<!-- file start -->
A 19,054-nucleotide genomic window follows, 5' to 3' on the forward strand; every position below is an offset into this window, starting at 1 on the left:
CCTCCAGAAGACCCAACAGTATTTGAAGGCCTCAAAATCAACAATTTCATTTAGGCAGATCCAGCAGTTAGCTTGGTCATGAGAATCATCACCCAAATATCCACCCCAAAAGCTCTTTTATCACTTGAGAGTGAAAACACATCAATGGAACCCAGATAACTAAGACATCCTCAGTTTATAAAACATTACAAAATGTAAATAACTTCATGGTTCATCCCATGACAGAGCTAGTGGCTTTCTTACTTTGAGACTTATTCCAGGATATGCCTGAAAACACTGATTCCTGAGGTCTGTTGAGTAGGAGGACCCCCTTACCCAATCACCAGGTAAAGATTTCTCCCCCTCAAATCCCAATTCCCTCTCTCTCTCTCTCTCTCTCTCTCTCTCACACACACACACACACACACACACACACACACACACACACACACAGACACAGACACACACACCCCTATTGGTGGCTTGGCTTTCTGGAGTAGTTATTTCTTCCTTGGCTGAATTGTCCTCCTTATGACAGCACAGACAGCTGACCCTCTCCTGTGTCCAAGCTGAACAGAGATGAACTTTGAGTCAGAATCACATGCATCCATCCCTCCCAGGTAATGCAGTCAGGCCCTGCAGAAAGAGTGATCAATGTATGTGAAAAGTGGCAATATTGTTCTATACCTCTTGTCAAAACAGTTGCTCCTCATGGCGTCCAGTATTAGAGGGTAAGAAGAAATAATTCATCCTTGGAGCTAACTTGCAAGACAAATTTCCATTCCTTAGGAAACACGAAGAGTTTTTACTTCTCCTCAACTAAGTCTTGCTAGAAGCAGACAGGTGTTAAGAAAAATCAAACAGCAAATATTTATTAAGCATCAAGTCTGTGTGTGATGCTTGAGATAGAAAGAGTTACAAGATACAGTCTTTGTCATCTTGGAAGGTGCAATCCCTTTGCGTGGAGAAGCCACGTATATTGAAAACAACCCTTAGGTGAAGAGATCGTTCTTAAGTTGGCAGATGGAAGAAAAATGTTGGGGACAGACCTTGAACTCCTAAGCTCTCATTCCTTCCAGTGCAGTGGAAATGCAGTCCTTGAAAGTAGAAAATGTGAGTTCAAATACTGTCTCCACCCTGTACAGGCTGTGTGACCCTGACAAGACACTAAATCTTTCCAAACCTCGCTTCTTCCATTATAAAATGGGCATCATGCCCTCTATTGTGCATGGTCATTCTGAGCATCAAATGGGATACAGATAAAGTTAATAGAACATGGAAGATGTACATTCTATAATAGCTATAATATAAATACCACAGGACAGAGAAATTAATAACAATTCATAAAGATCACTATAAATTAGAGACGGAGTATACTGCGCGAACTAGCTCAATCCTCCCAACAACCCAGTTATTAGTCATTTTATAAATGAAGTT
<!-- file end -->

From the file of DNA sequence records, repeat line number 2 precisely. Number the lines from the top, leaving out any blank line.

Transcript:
CCTCCAGAAGACCCAACAGTATTTGAAGGCCTCAAAATCAACAATTTCATTTAGGCAGATCCAGCAGTTAGCTTGGTCATGAGAATCATCACCCAAATATCCACCCCAAAAGCTCTTTTATCACTTGAGAGTGAAAACACATCAATGGAACCCAGATAACTAAGACATCCTCAGTTTATAAAACATTACAAAATGTAAATAACTTCATGGTTCATCCCATGACAGAGCTAGTGGCTTTCTTACTTTGAGACTTATTCCAGGATATGCCTGAAAACACTGATTCCTGAGGTCTGTTGAGTAGGAGGACCCCCTTACCCAATCACCAGGTAAAGATTTCTCCCCCTCAAATCCCAATTCCCTCTCTCTCTCTCTCTCTCTCTCTCTCTCACACACACACACACACACACACACACACACACACACACACACACAGACACAGACACACACACCCCTATTGGTGGCTTGGCTTTCTGGAGTAGTTATTTCTTCCTTGGCTGAATTGTCCTCCTTATGACAGCACAGACAGCTGACCCTCTCCTGTGTCCAAGCTGAACAGAGATGAACTTTGAGTCAGAATCACATGCATCCATCCCTCCCAGGTAATGCAGTCAGGCCCTGCAGAAAGAGTGATCAATGTATGTGAAAAGTGGCAATATTGTTCTATACCTCTTGTCAAAACAGTTGCTCCTCATGGCGTCCAGTATTAGAGGGTAAGAAGAAATAATTCATCCTTGGAGCTAACTTGCAAGACAAATTTCCATTCCTTAGGAAACACGAAGAGTTTTTACTTCTCCTCAACTAAGTCTTGCTAGAAGCAGACAGGTGTTAAGAAAAATCAAACAGCAAATATTTATTAAGCATCAAGTCTGTGTGTGATGCTTGAGATAGAAAGAGTTACAAGATACAGTCTTTGTCATCTTGGAAGGTGCAATCCCTTTGCGTGGAGAAGCCACGTATATTGAAAACAACCCTTAGGTGAAGAGATCGTTCTTAAGTTGGCAGATGGAAGAAAAATGTTGGGGACAGACCTTGAACTCCTAAGCTCTCATTCCTTCCAGTGCAGTGGAAATGCAGTCCTTGAAAGTAGAAAATGTGAGTTCAAATACTGTCTCCACCCTGTACAGGCTGTGTGACCCTGACAAGACACTAAATCTTTCCAAACCTCGCTTCTTCCATTATAAAATGGGCATCATGCCCTCTATTGTGCATGGTCATTCTGAGCATCAAATGGGATACAGATAAAGTTAATAGAACATGGAAGATGTACATTCTATAATAGCTATAATATAAATACCACAGGACAGAGAAATTAATAACAATTCATAAAGATCACTATAAATTAGAGACGGAGTATACTGCGCGAACTAGCTCAATCCTCCCAACAACCCAGTTATTAGTCATTTTATAAATGAAGTT